28 U.S.C. § 2201. An essential element for every
declaratory judgment action is the existence of an
“actual controversy” between the parties.
Aetna Life Ins. Co. of Hartford, Conn. v. Haworth,
300 U.S. 227, 239-40 (1937). An actual controversy exists
when “there is a substantial controversy, between
parties having adverse legal interests, of sufficient
immediacy and reality to warrant the issuance of a
declaratory judgment.” Md. Cas. Co. v. Pac. Coal
& Oil Co., 312 U.S. 270, 273 (1941). Ordinarily, a
controversy is not sufficiently immediate or real where the
parties' dispute is only hypothetical and not yet ripe,
has been rendered moot, or where the court's resolution
of the matter would be purely academic. See Texas v.
United States, 523 U.S. 296, 300 (1998); Aetna Life
Ins. Co., 300 U.S. at 240-41. On the other hand, a court
should permit a claim for declaratory judgment to proceed
where declaratory relief would (1) “serve a useful
purpose in clarifying and settling the legal relations in
issue, ” and (2) “terminate and afford relief
from the uncertainty, insecurity, and controversy giving rise
to the proceeding.” Volvo Constr. Equip. N. Am.,
Inc. v. CLM Equip. Co., 386 F.3d 581, 594 (4th Cir.
2004); accord Allstate Ins. Co. v. Emp'rs Liab.
Assurance Corp., 445 F.2d 1278, 1280 (5th Cir. 1971).
moves to dismiss the Third Amended Complaint on the grounds
that Evanston's declaratory judgment claims present no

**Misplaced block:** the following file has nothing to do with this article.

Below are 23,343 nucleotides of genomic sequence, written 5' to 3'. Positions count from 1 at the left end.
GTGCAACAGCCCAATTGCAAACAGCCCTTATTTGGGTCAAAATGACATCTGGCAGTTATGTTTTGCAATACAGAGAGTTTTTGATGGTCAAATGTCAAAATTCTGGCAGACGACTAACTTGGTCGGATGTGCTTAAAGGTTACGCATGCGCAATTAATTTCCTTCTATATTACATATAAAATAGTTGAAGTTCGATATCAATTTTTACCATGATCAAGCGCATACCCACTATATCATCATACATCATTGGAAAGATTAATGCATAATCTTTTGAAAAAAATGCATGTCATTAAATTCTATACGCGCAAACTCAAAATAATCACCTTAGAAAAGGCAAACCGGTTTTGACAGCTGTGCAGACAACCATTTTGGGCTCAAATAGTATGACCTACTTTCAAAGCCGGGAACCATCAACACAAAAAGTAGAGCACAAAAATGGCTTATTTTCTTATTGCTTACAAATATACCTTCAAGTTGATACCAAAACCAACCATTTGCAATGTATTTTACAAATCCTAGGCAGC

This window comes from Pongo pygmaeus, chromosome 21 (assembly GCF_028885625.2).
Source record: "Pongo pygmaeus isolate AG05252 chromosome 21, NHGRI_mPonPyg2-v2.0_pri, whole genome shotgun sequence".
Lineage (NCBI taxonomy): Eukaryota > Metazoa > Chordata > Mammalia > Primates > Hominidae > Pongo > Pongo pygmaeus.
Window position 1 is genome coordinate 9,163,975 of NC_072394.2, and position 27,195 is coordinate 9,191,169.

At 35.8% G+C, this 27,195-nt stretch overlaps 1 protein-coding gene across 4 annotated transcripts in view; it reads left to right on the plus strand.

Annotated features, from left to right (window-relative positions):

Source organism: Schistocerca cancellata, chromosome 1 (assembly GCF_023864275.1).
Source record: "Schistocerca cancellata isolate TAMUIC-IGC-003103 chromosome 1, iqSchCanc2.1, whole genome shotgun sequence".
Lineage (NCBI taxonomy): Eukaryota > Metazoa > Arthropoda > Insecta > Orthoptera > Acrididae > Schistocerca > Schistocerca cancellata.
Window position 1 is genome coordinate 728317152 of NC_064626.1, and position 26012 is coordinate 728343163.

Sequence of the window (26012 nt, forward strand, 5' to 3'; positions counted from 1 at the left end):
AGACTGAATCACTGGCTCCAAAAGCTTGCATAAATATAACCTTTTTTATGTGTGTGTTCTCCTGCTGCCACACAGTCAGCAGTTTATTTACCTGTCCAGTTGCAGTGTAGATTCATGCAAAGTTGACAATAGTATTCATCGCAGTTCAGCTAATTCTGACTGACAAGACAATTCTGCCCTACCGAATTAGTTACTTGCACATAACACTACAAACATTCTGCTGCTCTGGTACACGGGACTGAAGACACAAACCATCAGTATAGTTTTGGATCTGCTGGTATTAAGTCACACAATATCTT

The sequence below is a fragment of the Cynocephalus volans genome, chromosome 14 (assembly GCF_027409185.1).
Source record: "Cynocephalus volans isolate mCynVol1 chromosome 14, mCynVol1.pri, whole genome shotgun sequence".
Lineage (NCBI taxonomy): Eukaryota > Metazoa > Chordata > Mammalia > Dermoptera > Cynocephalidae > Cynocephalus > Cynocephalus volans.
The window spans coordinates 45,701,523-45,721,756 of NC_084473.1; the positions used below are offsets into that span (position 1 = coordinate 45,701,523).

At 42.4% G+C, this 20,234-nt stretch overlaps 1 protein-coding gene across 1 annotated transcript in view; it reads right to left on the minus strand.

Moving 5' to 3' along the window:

actual controversy and are not yet ripe for adjudication.
Republic asserts that Evanston cannot state a claim for
declaratory judgment until there has been a decision on
whether Republic is responsible for any of the injuries
sought in the underlying claims and lawsuits.
Court finds Republic's argument unavailing. The facts
alleged in the Third Amended Complaint clearly articulate a
ripe and justiciable controversy between Evanston and
Republic. Evanston alleges that it issued an insurance policy
to Republic that covered bodily injuries incurred at a
property which was classified and operated as a vacant
building. However, Evanston later discovered that the Subject
Property was in fact being operated as a nightclub, thus
precluding coverage for bodily injuries according to the
policy's terms. Now that individuals have sued and
submitted claims to Republic seeking to recover for injuries
they suffered during the February 7, 2016 shooting incident,
Evanston contends that it has no duty to defend against or
indemnify those claims. Unless Republic agrees with
Evanston's position on this matter, then an actual
controversy exists between them.
the fact that Republic has not yet been found responsible for
any of the injuries at issue is of no consequence.
“[I]n the context of an insurance-coverage dispute,
when the facts and circumstances indicate that a claim is
likely to be brought, the claim has sufficiently
ripened to warrant declaratory judgment.” Natl Gen.
Ins. Online, Inc. v. Black, No. 5:15-cv-111-Oc-30PRL,
2015 WL 5009703, at *3 (M.D. Fla. Aug. 24, 2015). Evanston
alleges that a number of claims and lawsuits have been
brought against Republic arising out of the February 6, 2017
shooting incident which would invoke its duties to defend and
indemnify under the 2016-2017 Policy. A declaratory judgment
would serve a useful purpose in settling the parties'
legal obligations and would afford relief from the
uncertainty, insecurity, and controversy giving rise to the
proceedings. See Mid-Continental Cas. Co. v. Devonshire
Props., Inc., No. 8:15-cv-1049-T-17JSS, 2015 WL
12831311, at *2 (M.D. Fla. Nov. 12, 2015) (finding insurance
coverage dispute sufficiently ripe where declaration would
settle the parties' legal obligations and “help to
facilitate an early resolution of the parties' coverage
issues”). Evanston therefore states claims under the
Declaratory Judgment Act.